I've watched the first twelve episodes of TOS - up to and including The Menagerie (in broadcast order rather than production order, I'm afraid). The Menagerie was interesting, if spoiled a little by the fact I knew the plot (somehow - must have read about it in the past and forgotten about it). Anyway, the short version is that I've really enjoyed what I've watched! TOS is a lot cleverer, and wittier, than I realised. The quality of episodes fluctuates quite a bit, certainly, but all have been enjoyable. The Naked Time, The Enemy Within, Dagger of the Mind and The Corbomite Maneuver were all brilliant pieces of TV (I loved the twist regarding the awful alien special effect in the latter in particular).

In an attempt to lure my better half over I've also watched The Trouble With Tribbles (cute furry things and general silliness seemed a good starting point) - and strike me down if it wasn't surprisingly fun! I'd always assumed it would just be a naff episode, but it's actually really good fun! Also amused by the simple design of the pre-TNG Klingons, but that's just me.

In summary: I'm glad I started with TOS. I'm really enjoying it so far, and hope it can keep up the quality through its three seasons :)

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Trek has a long history of ruining its villains, starting with the Klingons. One of the great sci-fi plot devices is having something so alien it's unknowable, Rendezvous With Rama, Excession etc. Trek took Klingons, Ferengi, Borg and more and they turned out all to be Just Like Us Really When You Get Down To It, You Racist.

I suppose they are literally just like us... many of the alien species in Star Trek can mate with humans. You can have half-human Klingons, Romulans, Vulcans, Cardassians, Bajorans, Betazoids, and so on. Humans must be genetically closer to these alien species than we are to apes on our own planet. Think about that. You can't shag a gorilla and expect it to give birth to a half-human-half-gorilla... but you can shag a Cardassian (but can you shag a Kardashian? That's the question...)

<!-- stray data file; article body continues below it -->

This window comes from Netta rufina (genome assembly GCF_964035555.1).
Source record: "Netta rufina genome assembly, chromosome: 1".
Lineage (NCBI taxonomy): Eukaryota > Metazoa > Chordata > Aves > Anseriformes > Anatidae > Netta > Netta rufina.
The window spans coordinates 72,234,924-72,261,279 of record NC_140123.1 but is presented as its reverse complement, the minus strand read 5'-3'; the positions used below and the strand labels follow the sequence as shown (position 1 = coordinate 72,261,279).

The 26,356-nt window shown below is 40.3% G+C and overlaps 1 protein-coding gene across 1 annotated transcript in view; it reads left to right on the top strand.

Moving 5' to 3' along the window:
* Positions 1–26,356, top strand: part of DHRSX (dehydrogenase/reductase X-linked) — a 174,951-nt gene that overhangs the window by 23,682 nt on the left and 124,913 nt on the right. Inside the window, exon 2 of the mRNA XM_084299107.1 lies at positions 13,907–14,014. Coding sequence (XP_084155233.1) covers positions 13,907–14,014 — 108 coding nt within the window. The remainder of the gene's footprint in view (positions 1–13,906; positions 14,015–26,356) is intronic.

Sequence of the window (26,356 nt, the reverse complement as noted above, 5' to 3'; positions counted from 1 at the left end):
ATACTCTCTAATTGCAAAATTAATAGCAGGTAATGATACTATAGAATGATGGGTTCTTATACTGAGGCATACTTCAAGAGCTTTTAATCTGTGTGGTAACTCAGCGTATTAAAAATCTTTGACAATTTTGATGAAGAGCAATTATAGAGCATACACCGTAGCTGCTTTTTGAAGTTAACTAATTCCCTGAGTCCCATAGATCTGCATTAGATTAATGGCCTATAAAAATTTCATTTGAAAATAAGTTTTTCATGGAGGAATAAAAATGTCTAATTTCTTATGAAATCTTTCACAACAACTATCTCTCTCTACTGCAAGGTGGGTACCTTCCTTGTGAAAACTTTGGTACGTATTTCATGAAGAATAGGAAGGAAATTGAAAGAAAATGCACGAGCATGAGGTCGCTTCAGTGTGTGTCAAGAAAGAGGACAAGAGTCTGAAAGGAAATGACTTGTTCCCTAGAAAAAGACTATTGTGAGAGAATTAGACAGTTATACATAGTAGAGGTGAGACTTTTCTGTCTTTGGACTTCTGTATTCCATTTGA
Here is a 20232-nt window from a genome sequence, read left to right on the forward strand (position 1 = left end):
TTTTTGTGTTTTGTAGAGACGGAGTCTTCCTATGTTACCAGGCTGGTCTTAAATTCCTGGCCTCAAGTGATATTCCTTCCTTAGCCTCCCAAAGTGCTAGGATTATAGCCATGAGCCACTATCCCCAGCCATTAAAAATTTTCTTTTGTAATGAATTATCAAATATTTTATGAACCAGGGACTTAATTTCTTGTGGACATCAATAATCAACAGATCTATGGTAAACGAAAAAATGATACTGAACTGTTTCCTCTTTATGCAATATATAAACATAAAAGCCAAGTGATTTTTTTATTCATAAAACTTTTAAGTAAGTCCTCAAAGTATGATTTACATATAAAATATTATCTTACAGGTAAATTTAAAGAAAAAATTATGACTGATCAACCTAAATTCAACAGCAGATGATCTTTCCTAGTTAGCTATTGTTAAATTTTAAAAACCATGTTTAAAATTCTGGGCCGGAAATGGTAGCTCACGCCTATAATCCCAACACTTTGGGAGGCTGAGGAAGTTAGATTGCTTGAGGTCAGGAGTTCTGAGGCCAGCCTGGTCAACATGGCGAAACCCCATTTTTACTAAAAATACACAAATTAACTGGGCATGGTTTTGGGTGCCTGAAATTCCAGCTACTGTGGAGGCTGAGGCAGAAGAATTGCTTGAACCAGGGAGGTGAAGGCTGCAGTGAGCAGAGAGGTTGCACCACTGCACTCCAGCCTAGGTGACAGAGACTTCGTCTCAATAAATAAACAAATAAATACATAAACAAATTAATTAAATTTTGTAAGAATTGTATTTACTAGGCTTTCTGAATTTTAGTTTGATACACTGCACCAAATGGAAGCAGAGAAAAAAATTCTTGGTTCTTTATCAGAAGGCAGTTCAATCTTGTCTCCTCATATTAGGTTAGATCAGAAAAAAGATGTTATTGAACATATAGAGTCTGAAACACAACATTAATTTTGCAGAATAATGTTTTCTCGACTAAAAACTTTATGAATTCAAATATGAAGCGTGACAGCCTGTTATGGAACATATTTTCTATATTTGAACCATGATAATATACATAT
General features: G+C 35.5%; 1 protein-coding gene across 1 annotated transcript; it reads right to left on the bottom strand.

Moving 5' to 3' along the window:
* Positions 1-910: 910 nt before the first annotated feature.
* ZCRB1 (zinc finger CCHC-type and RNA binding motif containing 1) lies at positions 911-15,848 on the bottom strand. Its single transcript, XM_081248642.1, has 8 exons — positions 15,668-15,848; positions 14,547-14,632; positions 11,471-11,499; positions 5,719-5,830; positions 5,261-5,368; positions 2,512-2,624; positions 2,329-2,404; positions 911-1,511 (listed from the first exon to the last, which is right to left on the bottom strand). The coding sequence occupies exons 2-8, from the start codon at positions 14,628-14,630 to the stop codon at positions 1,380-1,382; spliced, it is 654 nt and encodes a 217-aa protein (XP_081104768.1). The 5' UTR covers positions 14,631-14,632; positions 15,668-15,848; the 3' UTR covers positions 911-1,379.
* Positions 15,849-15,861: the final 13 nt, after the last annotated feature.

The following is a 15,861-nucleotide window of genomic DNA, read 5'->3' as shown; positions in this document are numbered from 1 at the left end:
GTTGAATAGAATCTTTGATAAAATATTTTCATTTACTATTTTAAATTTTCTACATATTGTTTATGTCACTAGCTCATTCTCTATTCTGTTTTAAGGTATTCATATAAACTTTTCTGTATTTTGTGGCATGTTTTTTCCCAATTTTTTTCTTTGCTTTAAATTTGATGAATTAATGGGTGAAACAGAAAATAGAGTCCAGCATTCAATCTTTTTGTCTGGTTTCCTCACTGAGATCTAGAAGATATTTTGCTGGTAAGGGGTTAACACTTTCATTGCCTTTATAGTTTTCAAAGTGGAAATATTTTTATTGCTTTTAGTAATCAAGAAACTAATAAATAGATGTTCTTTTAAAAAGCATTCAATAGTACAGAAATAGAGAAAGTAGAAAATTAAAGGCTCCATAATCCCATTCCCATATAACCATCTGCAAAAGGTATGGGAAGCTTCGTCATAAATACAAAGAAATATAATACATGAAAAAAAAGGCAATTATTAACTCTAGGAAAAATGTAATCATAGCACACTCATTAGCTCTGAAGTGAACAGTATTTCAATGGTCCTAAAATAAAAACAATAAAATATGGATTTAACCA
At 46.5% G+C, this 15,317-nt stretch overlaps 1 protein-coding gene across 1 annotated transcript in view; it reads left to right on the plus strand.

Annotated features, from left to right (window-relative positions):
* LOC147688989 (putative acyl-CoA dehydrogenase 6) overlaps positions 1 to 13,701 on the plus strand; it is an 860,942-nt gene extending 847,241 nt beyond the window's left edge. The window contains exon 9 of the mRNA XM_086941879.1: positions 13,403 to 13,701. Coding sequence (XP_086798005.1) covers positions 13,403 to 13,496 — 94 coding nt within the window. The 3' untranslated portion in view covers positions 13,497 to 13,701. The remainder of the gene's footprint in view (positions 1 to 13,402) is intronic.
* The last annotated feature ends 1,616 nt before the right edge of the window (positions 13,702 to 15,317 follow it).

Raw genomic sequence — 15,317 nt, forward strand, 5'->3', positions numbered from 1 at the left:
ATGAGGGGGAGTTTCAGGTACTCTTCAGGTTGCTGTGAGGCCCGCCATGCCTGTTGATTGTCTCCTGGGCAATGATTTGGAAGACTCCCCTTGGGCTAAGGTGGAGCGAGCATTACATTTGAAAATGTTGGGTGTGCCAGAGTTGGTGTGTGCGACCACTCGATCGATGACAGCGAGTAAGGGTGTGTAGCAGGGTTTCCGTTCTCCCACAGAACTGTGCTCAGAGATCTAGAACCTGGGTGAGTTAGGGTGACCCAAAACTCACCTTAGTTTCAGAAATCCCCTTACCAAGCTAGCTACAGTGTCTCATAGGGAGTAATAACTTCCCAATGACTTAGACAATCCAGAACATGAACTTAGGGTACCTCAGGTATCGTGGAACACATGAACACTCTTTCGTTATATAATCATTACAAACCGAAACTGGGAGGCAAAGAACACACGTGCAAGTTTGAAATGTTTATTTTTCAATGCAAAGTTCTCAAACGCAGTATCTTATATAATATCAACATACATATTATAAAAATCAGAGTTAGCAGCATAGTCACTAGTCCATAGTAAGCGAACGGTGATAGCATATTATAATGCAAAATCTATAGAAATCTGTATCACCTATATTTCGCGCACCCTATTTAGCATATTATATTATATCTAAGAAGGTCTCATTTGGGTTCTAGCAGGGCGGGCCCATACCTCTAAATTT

Someone will remind me of the episode where they discover that all of these species began in the same place and were sent to different planets. But I still think it's a bit effed up.

Since this post is kind of stupid, I'll end with an interesting non-sequiter. From wikipedia: "Initially, Sirtis/Troi was planned as the eye-candy of the show. Gene Roddenberry intended her to have four breasts, before his wife told him this was a poor idea."

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Obviously cross-species hybrids are merely a story telling device, and they've tried to explain it as a result of all bi-peds in the galaxy being 'seeded' with the same DNA by a superior alien race, but I also recall an episode of Enterprise where it was suggested that inter-species breeding did require a medical intervention for it to work

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This thread reminded me someone on here sent me a copy of Michael Piller's unreleased book about the writing of Star Trek: Insurrection (different ideas, different drafts, what went wrong, etc) and stories from writing other Trek too (he started as a staff writer on S3 of TNG, progressed to head writer and left during Voyager). So far it's pretty interesting.

RODDENBERRY’S BOX

When I surf the net or read letters to the editor in some genre magazine, I often come across complaints from fans who say that Star Trek really needs to get “some new writing blood in there”.

They’re absolutely right.

In fact, recruiting new talent was one of my priorities when I was producing the television shows. I scheduled pitches from free-lance writers every day and required my staff writers to do the same. Hearing new voices and fresh ideas, in my opinion, kept the franchise vital. The Star Trek series were the only television shows in town that encouraged amateur submissions of speculative teleplays (if they were accompanied by legal releases that protected the studio from lawsuits). Thousands were submitted. Everyone was read. I looked at every synopsis and analysis myself. Ninety-nine out a hundred were not what we were looking for. But that last one made the search worthwhile. We discovered several writers through the process.

A writing assignment for a Star Trek movie would certainly attract all sorts of good writers with credentials in feature films. Why then wouldn’t the studio and Rick Berman seek out “new blood” to write the next Star Trek movie instead of giving it to another old television warhorse like me?